No, people are not handing out masks doused with chemicals as bogus ‘police bulletin’ claims

Law enforcement agencies throughout the U.S. say they haven’t received any reports about people handing out chemical-doused masks.

A post making the rounds on social media and text message chains claims that people pretending to work for local governments are fitting people for free masks doused with chemicals and robbing them once they are unconscious. The claim was first shared almost two years ago but is recirculating as the Biden administration plans to give away 400 million free N95 masks to U.S. residents.

There are several versions of the post, but most are identified as a “police bulletin” with the following message: 

“People are going door to door handing out masks, they say it’s a new initiative from local government. They will always ask you to please put it on to see if it fits you. It has been doused with chemicals which knock you out cold and once you’re knocked out they proceed to rob you. Please do not accept masks from strangers. Remember, we are living in critical times and people are desperate to take advantage with the aim of making money. Crime rate has skyrocketed, so please be cautious and play safe!”

Some of the posts claim they are from a specific police department, such as the New York Police Department here or the Los Angeles Police Department here, while others are vague and do not specify a location. 

Viewer Irma emailed VERIFY to ask if people are handing out masks doused with chemicals, as “police bulletins” shared on social media claim.


Are people handing out masks doused with chemicals as a “police bulletin” circulating on social media claims?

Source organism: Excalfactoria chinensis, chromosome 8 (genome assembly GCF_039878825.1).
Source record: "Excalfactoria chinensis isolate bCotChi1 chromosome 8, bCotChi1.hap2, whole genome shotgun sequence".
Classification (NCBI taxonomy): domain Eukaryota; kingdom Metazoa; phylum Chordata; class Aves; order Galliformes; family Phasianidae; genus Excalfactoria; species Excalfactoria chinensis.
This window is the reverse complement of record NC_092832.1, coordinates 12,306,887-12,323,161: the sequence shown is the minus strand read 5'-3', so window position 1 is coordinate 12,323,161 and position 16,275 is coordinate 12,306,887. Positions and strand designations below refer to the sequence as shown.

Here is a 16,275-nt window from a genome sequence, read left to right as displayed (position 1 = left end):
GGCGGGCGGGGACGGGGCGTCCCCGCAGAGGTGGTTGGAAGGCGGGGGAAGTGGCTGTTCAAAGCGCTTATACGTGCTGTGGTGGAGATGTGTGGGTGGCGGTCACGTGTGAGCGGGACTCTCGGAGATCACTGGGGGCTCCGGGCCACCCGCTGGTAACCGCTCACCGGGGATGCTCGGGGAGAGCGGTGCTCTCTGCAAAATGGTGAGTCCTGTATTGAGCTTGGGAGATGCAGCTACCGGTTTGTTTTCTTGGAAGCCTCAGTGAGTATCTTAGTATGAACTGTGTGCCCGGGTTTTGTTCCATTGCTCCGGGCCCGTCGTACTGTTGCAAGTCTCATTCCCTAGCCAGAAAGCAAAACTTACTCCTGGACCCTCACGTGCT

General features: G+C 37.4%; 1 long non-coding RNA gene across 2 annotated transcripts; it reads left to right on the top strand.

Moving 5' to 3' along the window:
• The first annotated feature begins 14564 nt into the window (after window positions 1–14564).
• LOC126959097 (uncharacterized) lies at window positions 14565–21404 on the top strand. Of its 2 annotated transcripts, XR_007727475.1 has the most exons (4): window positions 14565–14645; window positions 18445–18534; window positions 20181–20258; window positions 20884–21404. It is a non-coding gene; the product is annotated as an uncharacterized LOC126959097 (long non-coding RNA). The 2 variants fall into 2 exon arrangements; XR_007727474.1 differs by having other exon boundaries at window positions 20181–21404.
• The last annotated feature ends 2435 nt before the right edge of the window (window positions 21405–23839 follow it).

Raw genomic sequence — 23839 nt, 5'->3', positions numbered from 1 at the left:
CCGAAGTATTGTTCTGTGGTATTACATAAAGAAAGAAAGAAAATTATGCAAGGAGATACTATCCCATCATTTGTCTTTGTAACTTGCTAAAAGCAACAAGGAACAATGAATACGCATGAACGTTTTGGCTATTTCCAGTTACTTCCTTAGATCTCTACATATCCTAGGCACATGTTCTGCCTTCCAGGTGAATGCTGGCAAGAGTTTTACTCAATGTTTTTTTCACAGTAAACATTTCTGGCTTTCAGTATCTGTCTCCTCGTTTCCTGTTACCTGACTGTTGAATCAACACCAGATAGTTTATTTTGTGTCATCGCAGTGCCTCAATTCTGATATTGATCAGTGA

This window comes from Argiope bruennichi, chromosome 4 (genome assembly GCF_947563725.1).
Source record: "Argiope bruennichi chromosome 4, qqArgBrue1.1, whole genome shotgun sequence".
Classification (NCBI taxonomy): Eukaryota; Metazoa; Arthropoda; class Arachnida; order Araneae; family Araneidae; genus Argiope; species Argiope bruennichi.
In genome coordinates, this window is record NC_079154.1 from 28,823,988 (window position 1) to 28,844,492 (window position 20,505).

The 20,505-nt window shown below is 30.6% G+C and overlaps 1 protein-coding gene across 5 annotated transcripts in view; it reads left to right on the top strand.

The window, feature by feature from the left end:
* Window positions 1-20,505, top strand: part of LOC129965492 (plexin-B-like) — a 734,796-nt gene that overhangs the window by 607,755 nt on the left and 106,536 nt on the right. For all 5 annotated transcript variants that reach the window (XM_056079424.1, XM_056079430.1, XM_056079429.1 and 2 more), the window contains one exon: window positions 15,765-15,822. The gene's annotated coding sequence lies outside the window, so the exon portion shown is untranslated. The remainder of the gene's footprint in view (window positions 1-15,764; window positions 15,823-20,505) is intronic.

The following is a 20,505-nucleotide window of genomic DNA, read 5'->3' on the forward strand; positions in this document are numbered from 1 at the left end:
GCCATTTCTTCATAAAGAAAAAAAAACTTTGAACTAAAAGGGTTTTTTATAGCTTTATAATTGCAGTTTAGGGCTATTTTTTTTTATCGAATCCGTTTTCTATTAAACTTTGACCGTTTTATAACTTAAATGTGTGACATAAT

This is false.

No, people are not handing out masks doused with chemicals as a bogus “police bulletin” circulating on social media claims.


In a Facebook post, the Pine Bluff Police Department in Arkansas wrote that it is aware of the message circulating via social media and text messaging. The police department clarified that the message is not from the agency and it is “unaware of any incidents resembling this message occurring in Pine Bluff.”

The department goes on to say that it doesn’t recommend taking a mask that is not in its original packaging from anyone because the mask could have viruses or bacteria on it. 

Lt. Michelle Greenlee with Kalamazoo County Sheriff’s Office in Michigan also wrote on Facebook that she was recently given a copy of a Nextdoor posting with the same false message about mask distribution. Nextdoor is a social networking service for neighborhoods. 

“KCSO has investigated this posting and has contacted police agencies around the nation. Not one case has been verified and no one has been able to find the source of the original posting,” Greenlee wrote in the Facebook post. “Right now, law enforcement believes this is to be untrue and that an unknown source is intentionally scaring the public.”

Greenelee added that people should not continue sharing the post unless it comes from a law enforcement agency. 

It’s also important to note that officials with the federal government will not deliver masks to people’s homes. The free N95 masks will be available for the public to pick up at local pharmacies and health centers, the White House said in a tweet


This bogus post about mask distribution has been circulating on social media worldwide since 2020. The Singapore Police Force said in April 2020 that text and audio messages circulating on social media were false, and police had not received any reports about such incidents. Police also clarified that there were no government initiatives to distribute masks directly to households.

A search of Facebook posts also shows at least one TikTok video posted in April 2020 with people acting out the fake scenario without any evidence that it is legitimate. 

More from VERIFY: Did Dr. Fauci tell Zuckerberg the COVID-19 vaccine would make people worse?

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